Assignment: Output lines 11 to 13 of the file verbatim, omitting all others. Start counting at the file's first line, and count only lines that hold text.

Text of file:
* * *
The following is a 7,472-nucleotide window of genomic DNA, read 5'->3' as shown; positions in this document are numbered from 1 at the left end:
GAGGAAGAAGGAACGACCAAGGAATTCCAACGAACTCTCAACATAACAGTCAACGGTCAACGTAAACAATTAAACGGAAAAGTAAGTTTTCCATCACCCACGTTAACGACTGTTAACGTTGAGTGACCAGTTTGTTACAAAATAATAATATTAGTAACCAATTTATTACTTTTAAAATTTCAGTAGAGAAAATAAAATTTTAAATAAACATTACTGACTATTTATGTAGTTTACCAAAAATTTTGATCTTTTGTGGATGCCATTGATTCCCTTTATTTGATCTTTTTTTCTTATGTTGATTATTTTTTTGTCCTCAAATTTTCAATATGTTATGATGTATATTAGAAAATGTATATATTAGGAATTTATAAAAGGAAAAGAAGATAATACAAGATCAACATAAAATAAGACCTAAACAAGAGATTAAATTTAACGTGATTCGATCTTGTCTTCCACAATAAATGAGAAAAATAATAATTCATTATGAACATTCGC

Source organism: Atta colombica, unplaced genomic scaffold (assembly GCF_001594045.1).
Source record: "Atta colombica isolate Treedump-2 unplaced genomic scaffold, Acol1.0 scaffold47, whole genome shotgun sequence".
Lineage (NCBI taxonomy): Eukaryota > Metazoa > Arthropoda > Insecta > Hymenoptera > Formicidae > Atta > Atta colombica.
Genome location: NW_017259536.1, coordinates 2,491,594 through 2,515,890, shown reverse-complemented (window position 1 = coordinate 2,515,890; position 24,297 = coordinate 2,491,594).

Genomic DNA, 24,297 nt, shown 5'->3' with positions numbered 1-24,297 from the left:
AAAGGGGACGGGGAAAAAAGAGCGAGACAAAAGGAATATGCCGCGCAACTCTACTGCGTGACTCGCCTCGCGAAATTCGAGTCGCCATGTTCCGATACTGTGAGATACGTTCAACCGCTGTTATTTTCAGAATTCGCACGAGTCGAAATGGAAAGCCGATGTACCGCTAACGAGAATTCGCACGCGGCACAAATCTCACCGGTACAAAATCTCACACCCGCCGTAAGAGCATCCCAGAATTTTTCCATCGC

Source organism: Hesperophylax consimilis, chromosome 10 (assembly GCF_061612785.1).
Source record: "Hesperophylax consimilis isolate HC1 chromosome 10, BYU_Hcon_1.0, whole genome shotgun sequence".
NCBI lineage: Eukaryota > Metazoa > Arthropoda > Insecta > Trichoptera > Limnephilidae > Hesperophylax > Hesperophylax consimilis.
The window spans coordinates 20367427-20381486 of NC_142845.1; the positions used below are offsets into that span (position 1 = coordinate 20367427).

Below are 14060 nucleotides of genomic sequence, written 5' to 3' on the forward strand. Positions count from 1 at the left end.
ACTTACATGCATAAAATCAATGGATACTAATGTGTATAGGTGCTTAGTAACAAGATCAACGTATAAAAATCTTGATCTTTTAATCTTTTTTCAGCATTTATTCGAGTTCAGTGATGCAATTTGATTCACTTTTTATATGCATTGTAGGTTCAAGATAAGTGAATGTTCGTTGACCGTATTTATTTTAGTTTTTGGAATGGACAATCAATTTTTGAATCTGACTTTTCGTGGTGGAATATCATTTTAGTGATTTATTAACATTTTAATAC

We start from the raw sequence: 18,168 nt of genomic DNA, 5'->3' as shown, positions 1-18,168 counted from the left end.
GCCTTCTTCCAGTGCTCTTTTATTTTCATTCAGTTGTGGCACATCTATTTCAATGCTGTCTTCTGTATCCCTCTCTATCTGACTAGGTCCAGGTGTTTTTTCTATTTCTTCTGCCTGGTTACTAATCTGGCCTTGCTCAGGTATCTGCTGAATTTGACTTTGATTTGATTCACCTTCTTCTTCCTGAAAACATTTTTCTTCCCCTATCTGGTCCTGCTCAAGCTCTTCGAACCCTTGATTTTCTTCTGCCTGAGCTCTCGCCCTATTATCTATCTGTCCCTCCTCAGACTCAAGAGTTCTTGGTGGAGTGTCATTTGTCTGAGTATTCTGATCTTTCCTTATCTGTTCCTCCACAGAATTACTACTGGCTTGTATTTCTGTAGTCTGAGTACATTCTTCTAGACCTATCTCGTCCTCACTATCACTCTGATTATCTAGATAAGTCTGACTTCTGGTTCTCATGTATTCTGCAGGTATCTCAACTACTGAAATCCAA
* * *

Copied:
NCBI lineage: Eukaryota > Metazoa > Arthropoda > Insecta > Trichoptera > Limnephilidae > Hesperophylax > Hesperophylax consimilis.
The window spans coordinates 20367427-20381486 of NC_142845.1; the positions used below are offsets into that span (position 1 = coordinate 20367427).

Below are 14060 nucleotides of genomic sequence, written 5' to 3' on the forward strand. Positions count from 1 at the left end.